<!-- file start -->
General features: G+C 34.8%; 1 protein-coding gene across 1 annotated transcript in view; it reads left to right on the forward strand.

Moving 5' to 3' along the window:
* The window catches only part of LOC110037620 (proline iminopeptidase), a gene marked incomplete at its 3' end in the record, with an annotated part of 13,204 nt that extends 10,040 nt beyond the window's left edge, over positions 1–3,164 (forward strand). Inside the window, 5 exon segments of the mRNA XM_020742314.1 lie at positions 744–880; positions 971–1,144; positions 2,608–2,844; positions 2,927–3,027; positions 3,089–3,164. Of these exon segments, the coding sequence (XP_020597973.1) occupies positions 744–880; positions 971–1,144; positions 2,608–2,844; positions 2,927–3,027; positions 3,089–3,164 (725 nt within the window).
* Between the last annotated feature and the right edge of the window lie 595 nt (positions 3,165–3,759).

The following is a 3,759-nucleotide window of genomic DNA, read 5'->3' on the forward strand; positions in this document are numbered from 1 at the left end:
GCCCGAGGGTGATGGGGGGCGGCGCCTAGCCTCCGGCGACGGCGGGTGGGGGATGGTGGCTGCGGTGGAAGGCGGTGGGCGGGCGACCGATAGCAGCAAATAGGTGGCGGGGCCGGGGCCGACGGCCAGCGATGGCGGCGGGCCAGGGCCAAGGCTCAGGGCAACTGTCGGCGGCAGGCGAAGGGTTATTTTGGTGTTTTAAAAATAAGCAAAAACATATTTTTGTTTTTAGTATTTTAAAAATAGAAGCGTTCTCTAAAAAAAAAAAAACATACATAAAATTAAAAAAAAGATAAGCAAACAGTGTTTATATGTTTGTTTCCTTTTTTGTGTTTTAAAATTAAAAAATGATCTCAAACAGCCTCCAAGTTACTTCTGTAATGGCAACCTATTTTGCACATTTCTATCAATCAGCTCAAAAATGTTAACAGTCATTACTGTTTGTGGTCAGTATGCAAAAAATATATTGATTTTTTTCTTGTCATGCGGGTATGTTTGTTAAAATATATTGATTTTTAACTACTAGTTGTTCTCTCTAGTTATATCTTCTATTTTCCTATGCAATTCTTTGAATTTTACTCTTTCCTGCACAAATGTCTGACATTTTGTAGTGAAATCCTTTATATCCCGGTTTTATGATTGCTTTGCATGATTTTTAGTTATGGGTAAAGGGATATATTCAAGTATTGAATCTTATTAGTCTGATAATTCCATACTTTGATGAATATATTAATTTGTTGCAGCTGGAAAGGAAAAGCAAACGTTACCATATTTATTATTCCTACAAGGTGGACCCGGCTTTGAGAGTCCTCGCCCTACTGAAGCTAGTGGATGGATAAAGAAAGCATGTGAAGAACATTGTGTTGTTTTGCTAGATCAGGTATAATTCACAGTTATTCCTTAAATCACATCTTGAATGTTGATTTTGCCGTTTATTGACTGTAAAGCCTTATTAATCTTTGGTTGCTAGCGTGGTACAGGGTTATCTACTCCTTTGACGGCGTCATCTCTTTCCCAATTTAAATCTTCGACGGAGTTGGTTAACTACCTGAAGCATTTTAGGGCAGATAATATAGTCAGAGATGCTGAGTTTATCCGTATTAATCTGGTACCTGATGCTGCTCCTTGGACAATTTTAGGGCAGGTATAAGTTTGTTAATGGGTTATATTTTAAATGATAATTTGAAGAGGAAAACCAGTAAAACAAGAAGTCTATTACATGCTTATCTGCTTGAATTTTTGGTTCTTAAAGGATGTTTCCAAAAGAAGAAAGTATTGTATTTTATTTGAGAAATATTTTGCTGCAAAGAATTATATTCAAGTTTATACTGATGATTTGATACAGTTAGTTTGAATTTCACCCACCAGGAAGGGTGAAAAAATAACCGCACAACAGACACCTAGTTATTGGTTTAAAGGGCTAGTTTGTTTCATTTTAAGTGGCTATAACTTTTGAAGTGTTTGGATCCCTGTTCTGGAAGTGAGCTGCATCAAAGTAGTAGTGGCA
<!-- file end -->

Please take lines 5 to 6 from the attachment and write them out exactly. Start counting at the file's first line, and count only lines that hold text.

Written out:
The following is a 3,759-nucleotide window of genomic DNA, read 5'->3' on the forward strand; positions in this document are numbered from 1 at the left end:
GCCCGAGGGTGATGGGGGGCGGCGCCTAGCCTCCGGCGACGGCGGGTGGGGGATGGTGGCTGCGGTGGAAGGCGGTGGGCGGGCGACCGATAGCAGCAAATAGGTGGCGGGGCCGGGGCCGACGGCCAGCGATGGCGGCGGGCCAGGGCCAAGGCTCAGGGCAACTGTCGGCGGCAGGCGAAGGGTTATTTTGGTGTTTTAAAAATAAGCAAAAACATATTTTTGTTTTTAGTATTTTAAAAATAGAAGCGTTCTCTAAAAAAAAAAAAACATACATAAAATTAAAAAAAAGATAAGCAAACAGTGTTTATATGTTTGTTTCCTTTTTTGTGTTTTAAAATTAAAAAATGATCTCAAACAGCCTCCAAGTTACTTCTGTAATGGCAACCTATTTTGCACATTTCTATCAATCAGCTCAAAAATGTTAACAGTCATTACTGTTTGTGGTCAGTATGCAAAAAATATATTGATTTTTTTCTTGTCATGCGGGTATGTTTGTTAAAATATATTGATTTTTAACTACTAGTTGTTCTCTCTAGTTATATCTTCTATTTTCCTATGCAATTCTTTGAATTTTACTCTTTCCTGCACAAATGTCTGACATTTTGTAGTGAAATCCTTTATATCCCGGTTTTATGATTGCTTTGCATGATTTTTAGTTATGGGTAAAGGGATATATTCAAGTATTGAATCTTATTAGTCTGATAATTCCATACTTTGATGAATATATTAATTTGTTGCAGCTGGAAAGGAAAAGCAAACGTTACCATATTTATTATTCCTACAAGGTGGACCCGGCTTTGAGAGTCCTCGCCCTACTGAAGCTAGTGGATGGATAAAGAAAGCATGTGAAGAACATTGTGTTGTTTTGCTAGATCAGGTATAATTCACAGTTATTCCTTAAATCACATCTTGAATGTTGATTTTGCCGTTTATTGACTGTAAAGCCTTATTAATCTTTGGTTGCTAGCGTGGTACAGGGTTATCTACTCCTTTGACGGCGTCATCTCTTTCCCAATTTAAATCTTCGACGGAGTTGGTTAACTACCTGAAGCATTTTAGGGCAGATAATATAGTCAGAGATGCTGAGTTTATCCGTATTAATCTGGTACCTGATGCTGCTCCTTGGACAATTTTAGGGCAGGTATAAGTTTGTTAATGGGTTATATTTTAAATGATAATTTGAAGAGGAAAACCAGTAAAACAAGAAGTCTATTACATGCTTATCTGCTTGAATTTTTGGTTCTTAAAGGATGTTTCCAAAAGAAGAAAGTATTGTATTTTATTTGAGAAATATTTTGCTGCAAAGAATTATATTCAAGTTTATACTGATGATTTGATACAGTTAGTTTGAATTTCACCCACCAGGAAGGGTGAAAAAATAACCGCACAACAGACACCTAGTTATTGGTTTAAAGGGCTAGTTTGTTTCATTTTAAGTGGCTATAACTTTTGAAGTGTTTGGATCCCTGTTCTGGAAGTGAGCTGCATCAAAGTAGTAGTGGCA